But what about non-controversial stories, feel-good stories, stories of somebody doing something to make the world a better place? Isn’t it OK to relax the rule about avoiding special arrangements between the people who pay and the people who report if the end product is clearly of public benefit? And wouldn’t it be even more acceptable if there was no other way to get this kind of story than to accept financial support from the story’s subjects?
Not at public radio.
“We would not accept free travel,” said Shortall. “We have a prohibition on reporters accepting anything of value from anyone we’re covering.”
At WGME’s biggest rival in the Portland market, the rules are much the same.
“We avoid free travel,” said news director Maureen O’Brien of WCSH-TV, Channel 6. “We try to avoid the inherent ethical question that raises. We do turn [such offers] down on a fairly regular basis.”
Bob Steele – a visiting journalism professor at DePauw University in Indiana and a faculty member at the Poynter Institute, a school for professional journalists in St. Petersburg, Florida – said arrangements such as the one between WGME and the foundation take reporting into “dangerous territory.”
Steele said simply adding a disclaimer to the story concerning its funding source isn’t sufficient, because there’s no way for viewers to judge its fairness.
“What questions were not asked?” he said. “What angles were not explored? What video was edited out because it might not reflect well on the funding source? We don’t know what frame was put on the story.”
Jeffrey Seglin, a professor at Emerson College in Boston and the author of a regular column on ethics for the New York Times Syndicate, said agreeing to accept free travel because the station can’t afford to pay for the trip opens the door to even more questionable arrangements.
“What’s the next step?” Seglin said. “Do you allow companies to have access to the news because you can’t afford the equipment they can provide?”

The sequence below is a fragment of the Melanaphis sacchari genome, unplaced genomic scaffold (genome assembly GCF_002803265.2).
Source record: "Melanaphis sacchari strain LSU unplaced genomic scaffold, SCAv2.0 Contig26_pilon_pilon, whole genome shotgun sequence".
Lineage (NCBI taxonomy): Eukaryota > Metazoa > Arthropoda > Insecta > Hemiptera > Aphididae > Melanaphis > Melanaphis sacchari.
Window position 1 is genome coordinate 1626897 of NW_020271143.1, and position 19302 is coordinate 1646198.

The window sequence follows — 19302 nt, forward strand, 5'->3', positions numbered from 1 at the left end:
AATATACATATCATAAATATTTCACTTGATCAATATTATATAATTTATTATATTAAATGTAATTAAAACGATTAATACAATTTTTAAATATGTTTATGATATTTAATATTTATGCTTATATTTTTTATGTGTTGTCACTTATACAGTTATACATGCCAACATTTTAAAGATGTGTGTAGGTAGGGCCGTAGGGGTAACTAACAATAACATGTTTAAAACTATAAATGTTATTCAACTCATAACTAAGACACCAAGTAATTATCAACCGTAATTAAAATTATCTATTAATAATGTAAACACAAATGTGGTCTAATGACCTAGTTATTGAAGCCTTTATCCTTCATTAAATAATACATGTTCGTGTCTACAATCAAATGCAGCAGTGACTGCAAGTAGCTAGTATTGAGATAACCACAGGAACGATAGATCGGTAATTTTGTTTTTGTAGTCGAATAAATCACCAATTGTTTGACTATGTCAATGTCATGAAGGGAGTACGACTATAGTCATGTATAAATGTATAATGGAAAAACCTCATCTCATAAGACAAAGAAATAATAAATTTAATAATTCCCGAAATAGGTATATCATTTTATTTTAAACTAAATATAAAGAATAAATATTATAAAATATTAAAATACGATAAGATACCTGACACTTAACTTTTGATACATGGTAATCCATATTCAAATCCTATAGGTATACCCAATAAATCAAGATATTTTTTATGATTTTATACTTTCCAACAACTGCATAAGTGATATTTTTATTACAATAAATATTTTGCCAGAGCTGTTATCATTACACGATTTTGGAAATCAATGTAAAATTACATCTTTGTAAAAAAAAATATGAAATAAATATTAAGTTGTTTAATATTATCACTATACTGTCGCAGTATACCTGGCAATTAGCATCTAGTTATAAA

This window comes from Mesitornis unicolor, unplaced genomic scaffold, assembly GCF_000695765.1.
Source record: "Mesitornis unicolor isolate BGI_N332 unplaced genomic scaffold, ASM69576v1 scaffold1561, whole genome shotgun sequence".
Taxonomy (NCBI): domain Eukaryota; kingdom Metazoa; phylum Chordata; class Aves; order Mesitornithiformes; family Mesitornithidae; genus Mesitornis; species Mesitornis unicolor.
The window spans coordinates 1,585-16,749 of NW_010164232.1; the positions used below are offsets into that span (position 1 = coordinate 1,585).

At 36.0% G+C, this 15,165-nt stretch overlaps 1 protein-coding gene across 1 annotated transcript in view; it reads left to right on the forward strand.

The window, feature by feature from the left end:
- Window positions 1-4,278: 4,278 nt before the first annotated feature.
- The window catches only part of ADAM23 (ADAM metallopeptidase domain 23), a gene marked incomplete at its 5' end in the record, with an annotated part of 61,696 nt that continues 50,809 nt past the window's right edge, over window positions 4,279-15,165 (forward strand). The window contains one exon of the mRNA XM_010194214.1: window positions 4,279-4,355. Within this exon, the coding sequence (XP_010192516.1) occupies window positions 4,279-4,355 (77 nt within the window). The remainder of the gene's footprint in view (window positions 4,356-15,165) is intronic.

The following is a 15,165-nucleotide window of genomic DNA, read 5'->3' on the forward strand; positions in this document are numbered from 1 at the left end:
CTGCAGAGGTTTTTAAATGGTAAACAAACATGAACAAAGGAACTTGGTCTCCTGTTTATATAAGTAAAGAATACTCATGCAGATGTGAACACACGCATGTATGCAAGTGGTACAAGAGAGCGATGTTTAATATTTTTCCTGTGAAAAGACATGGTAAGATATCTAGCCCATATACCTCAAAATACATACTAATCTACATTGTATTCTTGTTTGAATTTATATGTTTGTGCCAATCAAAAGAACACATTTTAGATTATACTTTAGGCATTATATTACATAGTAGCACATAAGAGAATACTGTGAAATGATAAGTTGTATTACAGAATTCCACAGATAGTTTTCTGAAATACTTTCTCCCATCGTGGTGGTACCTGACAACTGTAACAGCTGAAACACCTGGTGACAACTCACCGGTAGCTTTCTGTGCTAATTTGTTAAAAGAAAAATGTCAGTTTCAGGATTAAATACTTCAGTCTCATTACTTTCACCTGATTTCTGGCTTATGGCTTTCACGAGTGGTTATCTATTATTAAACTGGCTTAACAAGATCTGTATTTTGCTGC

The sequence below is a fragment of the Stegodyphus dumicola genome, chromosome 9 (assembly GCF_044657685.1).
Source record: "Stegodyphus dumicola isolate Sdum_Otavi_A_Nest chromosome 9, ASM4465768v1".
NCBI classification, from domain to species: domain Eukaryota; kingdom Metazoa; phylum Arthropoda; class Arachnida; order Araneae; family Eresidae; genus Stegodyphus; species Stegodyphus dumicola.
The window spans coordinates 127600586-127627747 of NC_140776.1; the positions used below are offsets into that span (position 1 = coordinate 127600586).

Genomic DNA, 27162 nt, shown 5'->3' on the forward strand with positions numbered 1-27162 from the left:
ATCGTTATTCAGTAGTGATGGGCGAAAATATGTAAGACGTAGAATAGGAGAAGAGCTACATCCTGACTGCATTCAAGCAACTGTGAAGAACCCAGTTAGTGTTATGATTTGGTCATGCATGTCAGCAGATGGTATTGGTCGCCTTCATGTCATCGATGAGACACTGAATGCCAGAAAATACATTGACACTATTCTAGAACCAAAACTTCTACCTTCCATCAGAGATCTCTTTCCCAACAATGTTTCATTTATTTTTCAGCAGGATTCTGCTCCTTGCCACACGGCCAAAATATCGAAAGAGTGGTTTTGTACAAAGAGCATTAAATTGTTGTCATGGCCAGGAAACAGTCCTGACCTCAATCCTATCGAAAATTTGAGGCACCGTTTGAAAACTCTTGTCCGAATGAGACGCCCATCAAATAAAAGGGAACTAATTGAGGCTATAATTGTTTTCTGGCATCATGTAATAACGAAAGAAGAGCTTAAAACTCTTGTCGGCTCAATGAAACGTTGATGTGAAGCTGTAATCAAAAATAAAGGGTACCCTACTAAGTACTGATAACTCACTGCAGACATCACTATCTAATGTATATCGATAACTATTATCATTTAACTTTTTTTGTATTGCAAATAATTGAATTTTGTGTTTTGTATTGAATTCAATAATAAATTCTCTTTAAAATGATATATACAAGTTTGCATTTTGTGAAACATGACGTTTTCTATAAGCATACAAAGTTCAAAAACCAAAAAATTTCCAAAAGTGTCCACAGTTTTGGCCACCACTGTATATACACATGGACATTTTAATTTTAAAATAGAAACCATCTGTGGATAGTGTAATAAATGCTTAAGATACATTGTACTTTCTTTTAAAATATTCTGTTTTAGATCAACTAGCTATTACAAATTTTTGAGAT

That’s not as far-fetched as it sounds. In the 1980s, Central Maine Power funded trips to power plants in northern Quebec for Maine journalists covering CMP’s proposal to import large amounts of Canadian hydro-power. Several news organizations took the company up on the free flights.
If a charitable organization is an acceptable news partner, Steele said, is a military organization? At least one news organization in the state has said yes. In the 1990s, Bangor Daily News reporters and photographers took free trips overseas on training missions with the Maine Army National Guard in return for favorable coverage.
How about a government agency? Thousands of journalists, including me, applied to ride on the space shuttle in the 1980s.
“Where do you draw the line?” Steele said.
His answer: Don’t make any deals like this. They all lead to an ethical quagmire.
Both Steele and Seglin rejected the argument that there’s no other way to get the story. They said creative news organizations could come up with ideas for providing coverage, by hiring a freelancer in China or by covering the story locally before and after the trip. “It may be less sexy, less compelling,” Steele said. “But it also wouldn’t compromise your journalistic ethics.”
As for the we-can’t-afford-it-any-other-way argument, Steele is unimpressed.
“I always hear that argument,” he said. “I’ve heard it for the last 35 years. It’s always tough times.”
Steele is also not buying the claim that this might be an acceptable practice when covering a foundation doing good work. Many foundations do good work, Steele said, but some are also scrutinized for the way they use funds. They can be involved in controversial issues that aren’t obvious at first glance. And there might be competing nonprofits offering the same services. Do they all deserve equal coverage or just the ones willing to pay?
“Basically, the foundation has bought news time and bought themselves a news story,” Steele said. “Just because it’s a story we can’t afford to do, that doesn’t give us license to sell off chunks of our news.”
“This is opportunistic,” said Seglin, “and they [WGME] crossed the line.”
Al Diamon can be e-mailed at email@example.com.